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    Food Choices in Youth May Determine CV Health Come Midlife

    The best way to prevent cardiovascular disease (CVD) risk factors in adulthood is to start during youth with a foothold in good dietary habits. This may seem intuitive, but published clinical evidence on this topic is sparse. The mantle was taken up by researchers from the Nurses’ Health Study (NHS) II.1 They investigated whether following a healthy diet, as assessed by the Alternative Healthy Eating Index (AHEI), in adolescence prevents CVD and development of its clinical risk factors (ie, hypercholesterolemia, hypertension, and diabetes) in adulthood.

    Eight years after the NHS II  launch in 1989, its participants were invited to complete a 124-item food frequency questionnaire (FFQ) designed to capture foods commonly consumed between 1960 and 1982, when the study participants were in high school (HS). Of the total NHS II population (n=116,430), 47,355 female nurses actively participated in the HS-FFQ, and, of these, 42,112 were eligible and available for analysis of CVD risk (no history of CVD in or before 1998) and a subpopulation of 27,406 within this cohort were available for analysis of clinical risk factors (no history of CVD clinical risk factors in or before to 1998). Participants were followed to June 2011.

    Using the AHEI, data from the HS-FFQ were correlated with data gleaned from the FFQs that NHS II participants regularly complete every 4 years. Thus, the impact of early dietary habits on mid-life CVD risk was examined by comparing HS-AHEI and adult-AHEI scores. The AHEI, which measures CVD risk based on diet, has correlated high intake of fruits and vegetables, fish, whole grains, and nuts and low intake of red and processed meats, sodium, and trans fats with lower risk of type 2 diabetes and CVD.2 The adult-AHEI was based on the AHEI 2010 but measures regarding alcohol consumption were excluded to parallel the HS-AHEI, which omitted this parameter. The HS-AHEI included 10 types of edibles: fruits, vegetables, whole grains, sugar-sweetened beverages and juices, nuts and legumes, red/processed meat, trans fats, dark meat fish, PUFAs, and high-sodium foods. Consumption for each was rated on a 10-point scale in which 0 equaled the poorest dietary behavior about the edible and 10 the best. The total score ranged from 0 (complete nonadherence to dietary-based CVD risk prevention behaviors) to 100 (complete adherence).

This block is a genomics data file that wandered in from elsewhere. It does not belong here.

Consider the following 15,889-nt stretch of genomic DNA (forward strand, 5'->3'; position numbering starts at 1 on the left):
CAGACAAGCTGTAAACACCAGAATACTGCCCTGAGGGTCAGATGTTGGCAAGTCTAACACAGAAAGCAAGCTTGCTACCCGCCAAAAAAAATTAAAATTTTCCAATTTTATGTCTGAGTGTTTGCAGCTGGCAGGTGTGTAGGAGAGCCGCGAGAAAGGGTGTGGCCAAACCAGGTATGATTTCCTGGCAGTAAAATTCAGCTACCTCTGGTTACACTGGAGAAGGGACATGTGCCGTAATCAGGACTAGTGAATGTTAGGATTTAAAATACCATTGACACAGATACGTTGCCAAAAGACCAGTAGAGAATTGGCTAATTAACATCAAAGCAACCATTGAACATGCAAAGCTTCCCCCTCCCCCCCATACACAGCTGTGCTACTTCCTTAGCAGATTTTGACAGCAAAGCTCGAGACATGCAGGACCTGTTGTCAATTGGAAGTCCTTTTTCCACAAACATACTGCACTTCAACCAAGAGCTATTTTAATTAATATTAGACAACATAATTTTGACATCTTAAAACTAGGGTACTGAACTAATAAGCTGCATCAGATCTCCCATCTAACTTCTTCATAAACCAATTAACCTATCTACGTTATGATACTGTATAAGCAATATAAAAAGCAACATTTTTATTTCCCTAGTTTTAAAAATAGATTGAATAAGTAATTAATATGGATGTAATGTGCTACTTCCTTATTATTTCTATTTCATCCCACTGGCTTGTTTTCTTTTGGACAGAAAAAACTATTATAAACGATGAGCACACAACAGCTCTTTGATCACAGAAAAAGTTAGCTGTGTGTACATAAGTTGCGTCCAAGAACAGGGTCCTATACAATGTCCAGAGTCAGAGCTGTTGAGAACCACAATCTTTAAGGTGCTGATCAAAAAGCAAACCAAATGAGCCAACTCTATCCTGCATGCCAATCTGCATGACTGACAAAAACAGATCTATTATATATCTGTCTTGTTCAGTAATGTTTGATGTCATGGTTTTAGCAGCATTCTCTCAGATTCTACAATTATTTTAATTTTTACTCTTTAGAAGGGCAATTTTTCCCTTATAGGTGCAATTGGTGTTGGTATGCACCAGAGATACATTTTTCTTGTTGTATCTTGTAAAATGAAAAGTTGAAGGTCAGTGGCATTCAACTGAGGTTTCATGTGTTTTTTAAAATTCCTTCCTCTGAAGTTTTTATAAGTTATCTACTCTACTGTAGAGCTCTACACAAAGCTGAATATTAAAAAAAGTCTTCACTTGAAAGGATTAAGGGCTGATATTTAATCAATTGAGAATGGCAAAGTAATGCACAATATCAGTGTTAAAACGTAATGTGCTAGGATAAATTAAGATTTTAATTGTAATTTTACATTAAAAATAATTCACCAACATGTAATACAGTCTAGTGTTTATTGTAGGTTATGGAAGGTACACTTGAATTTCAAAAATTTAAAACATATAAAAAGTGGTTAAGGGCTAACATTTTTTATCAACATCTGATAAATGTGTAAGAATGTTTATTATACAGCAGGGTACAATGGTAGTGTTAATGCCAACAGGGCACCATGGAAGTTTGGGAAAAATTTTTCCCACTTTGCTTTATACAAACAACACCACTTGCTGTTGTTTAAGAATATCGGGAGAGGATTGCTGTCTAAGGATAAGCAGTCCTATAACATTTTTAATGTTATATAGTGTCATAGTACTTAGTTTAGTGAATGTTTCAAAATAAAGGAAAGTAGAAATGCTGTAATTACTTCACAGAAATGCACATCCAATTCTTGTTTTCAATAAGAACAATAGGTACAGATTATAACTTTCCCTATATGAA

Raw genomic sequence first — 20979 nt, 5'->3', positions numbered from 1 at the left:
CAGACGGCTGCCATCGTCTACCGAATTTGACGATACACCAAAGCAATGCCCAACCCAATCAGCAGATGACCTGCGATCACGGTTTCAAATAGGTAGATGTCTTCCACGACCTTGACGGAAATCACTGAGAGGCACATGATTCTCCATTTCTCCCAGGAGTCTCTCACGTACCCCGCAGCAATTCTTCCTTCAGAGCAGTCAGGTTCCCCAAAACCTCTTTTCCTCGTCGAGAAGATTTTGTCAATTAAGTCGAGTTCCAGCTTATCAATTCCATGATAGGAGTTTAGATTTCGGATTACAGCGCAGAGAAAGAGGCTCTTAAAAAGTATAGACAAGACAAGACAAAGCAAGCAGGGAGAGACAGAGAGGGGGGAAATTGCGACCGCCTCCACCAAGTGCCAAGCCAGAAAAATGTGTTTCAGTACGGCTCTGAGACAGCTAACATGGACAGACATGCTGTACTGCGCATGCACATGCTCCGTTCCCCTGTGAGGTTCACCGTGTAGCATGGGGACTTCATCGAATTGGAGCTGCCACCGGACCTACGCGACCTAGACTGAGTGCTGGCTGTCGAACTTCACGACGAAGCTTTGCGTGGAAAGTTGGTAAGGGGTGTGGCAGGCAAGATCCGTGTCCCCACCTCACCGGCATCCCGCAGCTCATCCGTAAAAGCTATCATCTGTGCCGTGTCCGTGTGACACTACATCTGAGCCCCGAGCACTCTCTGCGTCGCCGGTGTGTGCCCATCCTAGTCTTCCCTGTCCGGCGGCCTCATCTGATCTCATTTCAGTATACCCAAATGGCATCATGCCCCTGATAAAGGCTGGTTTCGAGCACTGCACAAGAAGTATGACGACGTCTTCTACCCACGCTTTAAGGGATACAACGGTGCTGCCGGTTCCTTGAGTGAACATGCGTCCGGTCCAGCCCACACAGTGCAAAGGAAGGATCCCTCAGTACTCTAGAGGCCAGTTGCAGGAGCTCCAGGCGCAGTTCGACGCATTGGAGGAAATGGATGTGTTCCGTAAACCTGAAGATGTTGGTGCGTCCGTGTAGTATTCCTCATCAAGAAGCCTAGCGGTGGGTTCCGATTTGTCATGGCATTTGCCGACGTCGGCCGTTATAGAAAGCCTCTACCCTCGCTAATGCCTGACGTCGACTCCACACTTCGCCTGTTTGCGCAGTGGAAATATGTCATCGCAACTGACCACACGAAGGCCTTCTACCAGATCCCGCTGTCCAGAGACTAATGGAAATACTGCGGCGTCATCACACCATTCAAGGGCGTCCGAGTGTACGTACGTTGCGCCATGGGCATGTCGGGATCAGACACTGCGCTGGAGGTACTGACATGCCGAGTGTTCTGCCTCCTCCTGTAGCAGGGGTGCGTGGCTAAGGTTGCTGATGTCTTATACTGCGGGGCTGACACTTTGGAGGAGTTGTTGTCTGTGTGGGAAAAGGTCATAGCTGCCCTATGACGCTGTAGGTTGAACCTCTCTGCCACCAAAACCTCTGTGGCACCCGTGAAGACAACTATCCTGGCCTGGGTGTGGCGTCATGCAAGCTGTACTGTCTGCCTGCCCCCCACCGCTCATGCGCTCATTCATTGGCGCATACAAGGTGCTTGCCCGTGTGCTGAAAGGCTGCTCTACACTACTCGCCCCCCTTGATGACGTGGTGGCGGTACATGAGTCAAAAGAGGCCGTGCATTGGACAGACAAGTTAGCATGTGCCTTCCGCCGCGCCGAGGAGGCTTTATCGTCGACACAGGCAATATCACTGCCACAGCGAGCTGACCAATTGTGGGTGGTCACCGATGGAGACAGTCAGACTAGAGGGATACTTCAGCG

At the end of the 13-year study, 1 or more CVD risk factors had been diagnosed in 11,542 women, and 423 CVD events had occurred. After adjusting for potential confounders, it was determined that the higher the HS-AHEI score, the lower the number of CVD risk factors, with a hazard ratio (HR) of 0.82 (95% confidence interval [CI], 0.77–0.87; P trend <.001). Women with the highest HS-AHEI scores (median score, 55.6; range, 49.7-97.9) had a 16% lower risk of hypercholesterolemia and a 20% lower risk of hypertension compared with women with the lowest HS-AHEI scores (median score, 29.9; range, 11.3-33.8). Notably, higher HS-AHEI scores were inversely associated with presence 1 or more clinical risk factors in women with low, medium, and high adult-AHEI scores (HR 0.79 [95% CI, 0.74–0.85]).

    The inverse correlation between HS-AHEI score and diabetes, however, did not reach statistical significance, and statistical significance was not achieved in relation to incidence of CVD. The researchers conjectured that prevention of type 2 diabetes and subsequent CVD may hinge on early identification of and intervention for dyslipidemia, hypercholesterolemia, and hypertension, which often precede type 2 diabetes.

    They concluded that a healthy diet during adolescence appears to lower development of CVD risk factors, adding that additional research is needed to determine whether dietary improvements in children and adolescents can impact preclinical cardiovascular disease.

     

    References

    1. Dahm CC, Chomistek AK, Jakobsen MU, et al. Adolescent diet quality and cardiovascular disease risk factors and incident cardiovascular disease in middle-aged women. J Am Heart Assoc. 2016;5: e003583. https://www.ncbi.nlm.nih.gov/pmc/articles/PMC5210420/

    2. Chiuve SE, Fung TT, Rimm EB, et al. Alternative dietary indices both strongly predict risk of chronic disease. J Nutr. 2012;142:1009-1018. https://www.ncbi.nlm.nih.gov/pmc/articles/PMC3738221/